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Benefits of knitting discussed on ITV's This Morning

8 Mar 2018

Following a report by Knit for Peace

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Paper 10 banknote withdrawn from circulation

1 Mar 2018

Paper notes no longer legal tender from today

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Independent retailers champion sector in Parliament

21 Feb 2018

NFRN take concerns to parliamentary meeting

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Christmas period

17 Jan 2018

Footfall and sales were in decline

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Christmas spending on the high street expected to fall for first time since 2012

22 Nov 2017

ONline sales set to rise but high street in decline

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"The time has come to recognise the contribution the arts can make to our health and wellbeing."

8 Nov 2017

The arts can help keep us well, aid recovery and support longer lives, better lived.
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Significantly more independent stores opening compared to chains

11 Oct 2017

More independents opened in first half of 2017 vs 2016
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New polymer 10 banknote enters circulation

18 Sep 2017

New note comes into circulation

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Woolcraft business secures Dragons' Den investment

6 Sep 2017

Wool Couture secures investment to inspire new generation of crafters
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National survey identifies cities creative tendencies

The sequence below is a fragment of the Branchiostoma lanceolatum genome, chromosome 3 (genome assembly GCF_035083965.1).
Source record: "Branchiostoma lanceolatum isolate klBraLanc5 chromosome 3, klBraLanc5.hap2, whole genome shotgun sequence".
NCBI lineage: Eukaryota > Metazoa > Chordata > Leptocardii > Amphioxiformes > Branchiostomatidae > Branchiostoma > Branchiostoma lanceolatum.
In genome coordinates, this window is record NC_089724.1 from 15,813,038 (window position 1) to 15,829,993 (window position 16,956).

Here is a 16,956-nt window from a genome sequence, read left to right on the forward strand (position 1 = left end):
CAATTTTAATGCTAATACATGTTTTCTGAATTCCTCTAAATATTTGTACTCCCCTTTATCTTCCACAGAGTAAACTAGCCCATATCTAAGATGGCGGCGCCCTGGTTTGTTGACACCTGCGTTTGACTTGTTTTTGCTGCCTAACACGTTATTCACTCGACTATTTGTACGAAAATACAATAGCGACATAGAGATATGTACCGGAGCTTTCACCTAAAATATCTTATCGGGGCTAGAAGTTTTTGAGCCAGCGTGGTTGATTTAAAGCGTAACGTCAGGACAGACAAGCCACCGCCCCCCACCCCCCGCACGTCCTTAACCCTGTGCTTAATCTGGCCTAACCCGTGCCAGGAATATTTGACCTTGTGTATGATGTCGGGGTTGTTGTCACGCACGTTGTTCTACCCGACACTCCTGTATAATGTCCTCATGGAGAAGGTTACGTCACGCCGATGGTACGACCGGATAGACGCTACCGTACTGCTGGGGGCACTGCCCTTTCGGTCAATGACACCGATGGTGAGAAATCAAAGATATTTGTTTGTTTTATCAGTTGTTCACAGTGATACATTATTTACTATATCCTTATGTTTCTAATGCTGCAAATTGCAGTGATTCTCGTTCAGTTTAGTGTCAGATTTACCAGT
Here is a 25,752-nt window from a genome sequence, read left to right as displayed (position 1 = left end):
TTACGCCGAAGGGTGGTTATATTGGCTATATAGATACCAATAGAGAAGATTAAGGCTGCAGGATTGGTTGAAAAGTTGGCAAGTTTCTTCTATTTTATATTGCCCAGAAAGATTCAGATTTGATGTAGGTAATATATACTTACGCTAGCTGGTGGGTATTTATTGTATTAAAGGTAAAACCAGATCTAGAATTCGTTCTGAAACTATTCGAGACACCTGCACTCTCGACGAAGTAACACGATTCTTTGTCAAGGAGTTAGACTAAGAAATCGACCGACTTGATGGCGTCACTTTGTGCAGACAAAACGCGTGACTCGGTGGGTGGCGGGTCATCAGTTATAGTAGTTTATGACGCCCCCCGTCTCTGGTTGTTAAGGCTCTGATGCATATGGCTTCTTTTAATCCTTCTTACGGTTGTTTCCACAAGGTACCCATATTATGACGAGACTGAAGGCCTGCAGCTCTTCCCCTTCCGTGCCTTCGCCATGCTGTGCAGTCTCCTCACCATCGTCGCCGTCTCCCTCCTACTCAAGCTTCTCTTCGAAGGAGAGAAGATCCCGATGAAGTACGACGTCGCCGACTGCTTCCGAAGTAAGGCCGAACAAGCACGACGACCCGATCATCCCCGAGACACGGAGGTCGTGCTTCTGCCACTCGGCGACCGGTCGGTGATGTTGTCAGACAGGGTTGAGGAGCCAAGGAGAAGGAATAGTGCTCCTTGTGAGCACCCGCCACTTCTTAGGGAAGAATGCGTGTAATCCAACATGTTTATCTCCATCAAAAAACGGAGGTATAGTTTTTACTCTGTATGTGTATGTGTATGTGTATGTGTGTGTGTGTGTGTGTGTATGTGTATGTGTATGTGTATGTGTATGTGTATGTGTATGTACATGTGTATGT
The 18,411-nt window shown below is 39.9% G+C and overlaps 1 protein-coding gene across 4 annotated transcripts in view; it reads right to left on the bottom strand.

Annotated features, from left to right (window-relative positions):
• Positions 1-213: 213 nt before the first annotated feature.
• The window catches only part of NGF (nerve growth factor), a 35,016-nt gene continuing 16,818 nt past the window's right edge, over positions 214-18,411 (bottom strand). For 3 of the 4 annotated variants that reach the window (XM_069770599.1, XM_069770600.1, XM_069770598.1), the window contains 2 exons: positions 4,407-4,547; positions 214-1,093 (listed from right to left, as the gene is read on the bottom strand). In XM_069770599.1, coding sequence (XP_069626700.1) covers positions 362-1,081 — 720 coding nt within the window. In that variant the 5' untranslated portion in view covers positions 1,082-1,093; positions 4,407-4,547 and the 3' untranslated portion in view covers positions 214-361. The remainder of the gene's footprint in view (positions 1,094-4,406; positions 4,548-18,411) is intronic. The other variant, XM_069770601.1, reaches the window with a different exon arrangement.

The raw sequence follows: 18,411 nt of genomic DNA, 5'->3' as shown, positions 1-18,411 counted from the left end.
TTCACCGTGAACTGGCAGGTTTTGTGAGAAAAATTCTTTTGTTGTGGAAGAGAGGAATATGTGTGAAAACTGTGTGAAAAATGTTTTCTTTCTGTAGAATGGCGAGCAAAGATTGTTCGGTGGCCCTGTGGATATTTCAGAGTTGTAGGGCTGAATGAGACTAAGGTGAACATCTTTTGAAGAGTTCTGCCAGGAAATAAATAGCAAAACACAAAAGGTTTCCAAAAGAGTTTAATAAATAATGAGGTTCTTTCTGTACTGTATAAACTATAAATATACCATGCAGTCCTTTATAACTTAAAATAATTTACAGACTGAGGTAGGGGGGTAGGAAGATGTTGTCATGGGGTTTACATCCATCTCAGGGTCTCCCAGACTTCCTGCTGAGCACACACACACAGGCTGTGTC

Posted on in Creative News

A creative map of the UK reveals its artistic hotspots, with Plymouth apparently the knitting capital, Bristol emerging as the drawing capital, London the place for sculpture, Leeds for street art and Sheffield for colouring.

Mark Cass, of Cass Art, an art materials retailer, commissioned a national survey to identify which creative activities made the strongest showing in particular cities.

"Creativity is something that is very much in all of us - and it has changed. For example, with mobile phones we can all walk around taking pictures," Cass said.

"There are some really interesting findings as you move out of London."

Cass does not claim to understand why some areas favour particular hobbies. Sheffield for colouring? "Absolutely no idea why that is," he said. "Plymouth may be historic because of ships going out on long voyages and women staying behind, hence the knitting."

Becky Dodman, who teaches textile practices at Plymouth College of Art, identifies another contributory factor: sheep. "We are close to Dartmoor and the availability of wool from whiteface Dartmoor sheep," she said.

Judy Milner, a London-based sculptor, is not surprised that the capital emerges as a hotspot for her art. Sculptors such as Anthony Caro, Damien Hirst and David Mach have exhibited large, eye-catching public pieces in the city.

"In London it's easy to make sculpture when you are a broke student: the city provides plenty of material for installations," said Milner. "Just walk down the road and you'll see a skip."

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